Bargeboard (aerodynamics)

Bargeboard (aerodynamics)

Bargeboards are pieces of bodywork on open-wheel racing cars, serving a purely aerodynamic (as opposed to structural) function. They are curved vertical planes situated longitudinally, between the front wheels and the sidepods, held away from the chassis at the front on struts or other connectors, and connecting to the sidepods or extensions of the floor at the rear. In general, they are significantly taller at the front than at the rear making them trapezoidal in profile, and they curve outward in plan view, being closer to the centerline of the car at the front, and curving out towards the rear.


Aerodynamically, bargeboards act primarily as flow conditioners, smoothing and redirecting the turbulent or "dirty" air in the wake of the front wing, the front suspension links, and the rotating front wheels.

Part of their function is to direct the turbulent wakes of the front wing and spinning front wheels away from downstream aerodynamic surfaces. In this capacity, they separate different components of this mixture of flows, and direct them either outside and around the sidepods, or direct flow towards the radiator inlets. As such, the configuration of bargeboards can have significance with respect to cooling. They also help direct flow behind the front wheels, reducing the wake drag created by the wheel profile.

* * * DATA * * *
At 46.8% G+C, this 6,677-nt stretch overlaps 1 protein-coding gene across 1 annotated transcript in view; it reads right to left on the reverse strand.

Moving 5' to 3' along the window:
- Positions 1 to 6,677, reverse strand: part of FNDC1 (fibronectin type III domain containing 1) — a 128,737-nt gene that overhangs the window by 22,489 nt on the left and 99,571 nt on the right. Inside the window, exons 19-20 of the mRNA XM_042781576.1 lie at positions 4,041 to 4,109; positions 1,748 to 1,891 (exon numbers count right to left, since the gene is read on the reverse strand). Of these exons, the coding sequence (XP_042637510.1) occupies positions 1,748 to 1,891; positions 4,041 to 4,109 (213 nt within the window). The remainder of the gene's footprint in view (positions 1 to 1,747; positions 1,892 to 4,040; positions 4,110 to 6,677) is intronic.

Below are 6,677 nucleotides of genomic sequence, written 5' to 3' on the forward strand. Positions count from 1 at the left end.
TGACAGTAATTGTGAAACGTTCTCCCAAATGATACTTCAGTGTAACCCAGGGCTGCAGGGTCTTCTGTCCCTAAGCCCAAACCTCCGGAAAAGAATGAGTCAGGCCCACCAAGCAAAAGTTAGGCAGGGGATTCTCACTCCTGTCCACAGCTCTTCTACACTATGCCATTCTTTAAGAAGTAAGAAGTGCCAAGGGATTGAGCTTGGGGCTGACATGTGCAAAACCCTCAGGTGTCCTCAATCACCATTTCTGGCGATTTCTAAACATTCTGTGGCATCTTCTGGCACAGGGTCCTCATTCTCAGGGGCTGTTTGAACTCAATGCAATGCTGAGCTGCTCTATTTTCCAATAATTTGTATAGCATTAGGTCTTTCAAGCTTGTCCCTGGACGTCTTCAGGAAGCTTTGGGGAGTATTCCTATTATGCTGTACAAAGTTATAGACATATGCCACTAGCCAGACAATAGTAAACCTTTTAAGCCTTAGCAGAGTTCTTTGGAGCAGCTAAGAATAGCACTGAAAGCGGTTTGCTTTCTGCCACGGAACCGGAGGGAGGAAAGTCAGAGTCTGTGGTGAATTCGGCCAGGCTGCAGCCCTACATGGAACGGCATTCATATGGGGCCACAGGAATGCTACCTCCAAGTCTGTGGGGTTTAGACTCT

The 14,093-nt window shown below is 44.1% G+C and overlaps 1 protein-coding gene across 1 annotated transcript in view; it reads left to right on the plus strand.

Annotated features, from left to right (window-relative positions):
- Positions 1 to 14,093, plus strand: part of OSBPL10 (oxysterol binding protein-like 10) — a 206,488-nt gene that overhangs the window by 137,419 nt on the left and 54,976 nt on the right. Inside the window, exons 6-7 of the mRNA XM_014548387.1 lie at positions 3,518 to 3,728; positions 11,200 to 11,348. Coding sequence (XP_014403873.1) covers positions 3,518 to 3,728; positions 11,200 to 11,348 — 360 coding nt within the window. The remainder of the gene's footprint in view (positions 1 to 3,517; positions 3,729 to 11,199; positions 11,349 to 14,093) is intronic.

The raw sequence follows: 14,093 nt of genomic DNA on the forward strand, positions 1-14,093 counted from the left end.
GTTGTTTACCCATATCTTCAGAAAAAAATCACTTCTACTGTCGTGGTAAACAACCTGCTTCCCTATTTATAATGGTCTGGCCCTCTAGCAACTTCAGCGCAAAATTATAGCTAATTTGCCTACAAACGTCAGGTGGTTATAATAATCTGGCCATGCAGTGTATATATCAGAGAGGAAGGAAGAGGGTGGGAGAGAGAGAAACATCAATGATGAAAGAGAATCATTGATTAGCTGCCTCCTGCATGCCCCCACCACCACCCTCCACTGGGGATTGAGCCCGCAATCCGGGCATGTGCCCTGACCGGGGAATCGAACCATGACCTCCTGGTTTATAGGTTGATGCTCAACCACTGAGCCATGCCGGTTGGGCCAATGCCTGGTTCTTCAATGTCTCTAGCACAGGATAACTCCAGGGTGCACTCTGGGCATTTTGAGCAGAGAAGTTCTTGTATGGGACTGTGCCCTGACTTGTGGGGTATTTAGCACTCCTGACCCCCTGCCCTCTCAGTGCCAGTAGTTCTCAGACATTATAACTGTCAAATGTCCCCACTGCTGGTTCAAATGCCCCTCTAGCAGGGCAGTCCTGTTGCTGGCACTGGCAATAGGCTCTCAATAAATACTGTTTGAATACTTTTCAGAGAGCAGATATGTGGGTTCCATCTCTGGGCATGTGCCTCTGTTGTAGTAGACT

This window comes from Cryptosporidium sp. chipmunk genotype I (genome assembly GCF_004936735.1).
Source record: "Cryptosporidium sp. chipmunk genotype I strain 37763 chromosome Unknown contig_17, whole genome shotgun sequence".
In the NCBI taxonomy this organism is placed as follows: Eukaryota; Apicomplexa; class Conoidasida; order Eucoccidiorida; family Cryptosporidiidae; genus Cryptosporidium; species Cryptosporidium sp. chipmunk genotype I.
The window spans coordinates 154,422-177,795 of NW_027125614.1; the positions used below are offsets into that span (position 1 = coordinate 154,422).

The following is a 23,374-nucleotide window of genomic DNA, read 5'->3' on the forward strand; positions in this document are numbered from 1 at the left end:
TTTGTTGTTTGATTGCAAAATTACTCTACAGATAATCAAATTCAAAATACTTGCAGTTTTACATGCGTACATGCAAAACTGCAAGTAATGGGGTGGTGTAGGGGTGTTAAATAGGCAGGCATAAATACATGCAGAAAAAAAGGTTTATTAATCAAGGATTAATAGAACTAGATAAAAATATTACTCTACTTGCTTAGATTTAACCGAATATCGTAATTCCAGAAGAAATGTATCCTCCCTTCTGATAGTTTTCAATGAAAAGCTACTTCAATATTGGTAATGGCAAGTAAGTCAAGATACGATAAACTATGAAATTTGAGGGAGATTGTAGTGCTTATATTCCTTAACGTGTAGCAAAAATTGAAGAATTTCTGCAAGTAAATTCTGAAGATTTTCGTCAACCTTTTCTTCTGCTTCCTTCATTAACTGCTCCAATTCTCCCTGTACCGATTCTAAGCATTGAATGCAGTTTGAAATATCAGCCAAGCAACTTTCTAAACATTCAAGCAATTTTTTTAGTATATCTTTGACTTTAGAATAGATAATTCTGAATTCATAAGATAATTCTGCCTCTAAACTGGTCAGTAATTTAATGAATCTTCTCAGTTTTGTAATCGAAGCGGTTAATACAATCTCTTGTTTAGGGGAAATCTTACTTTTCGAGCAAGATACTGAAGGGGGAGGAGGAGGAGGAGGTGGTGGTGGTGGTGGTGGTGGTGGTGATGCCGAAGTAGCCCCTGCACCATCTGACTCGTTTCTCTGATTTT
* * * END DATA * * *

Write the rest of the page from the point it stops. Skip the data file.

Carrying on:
Another important function of bargeboards is to act as vortex generators, redirecting and energizing airflow. The upper, downward sloping edge can shed a large vortex downstream around the sidepods, where it can interact favorably with flip-ups, or aid in sealing the low pressure underbody flow from the ambient stream. The bottom edge of the bargeboard can also shed vortices that energize the airflow to the underbody, which can help delay flow separation and allow the use of more aggressive diffuser profiles. In recent years, these two edges have acquired relatively large serrations or protruding tabs to enhance this aspect of their performance.

Smaller, similar structures are often situated further forward, between the front wheels and the monocoque. These are typically called "turning vanes" rather than bargeboards, and are used in addition to, or sometimes in place of full bargeboards, depending on the aerodynamic approach of the car.

Initially relatively simple in their design, bargeboards and turning vanes became progressively more complex through the 2000s, integrating with the floor, mirror supports, suspension mounts, and other structures in more elaborate ways.


* McBeath, Simon (1998). "Competition Car Downforce" Haynes. ISBN 1-85960-662-8

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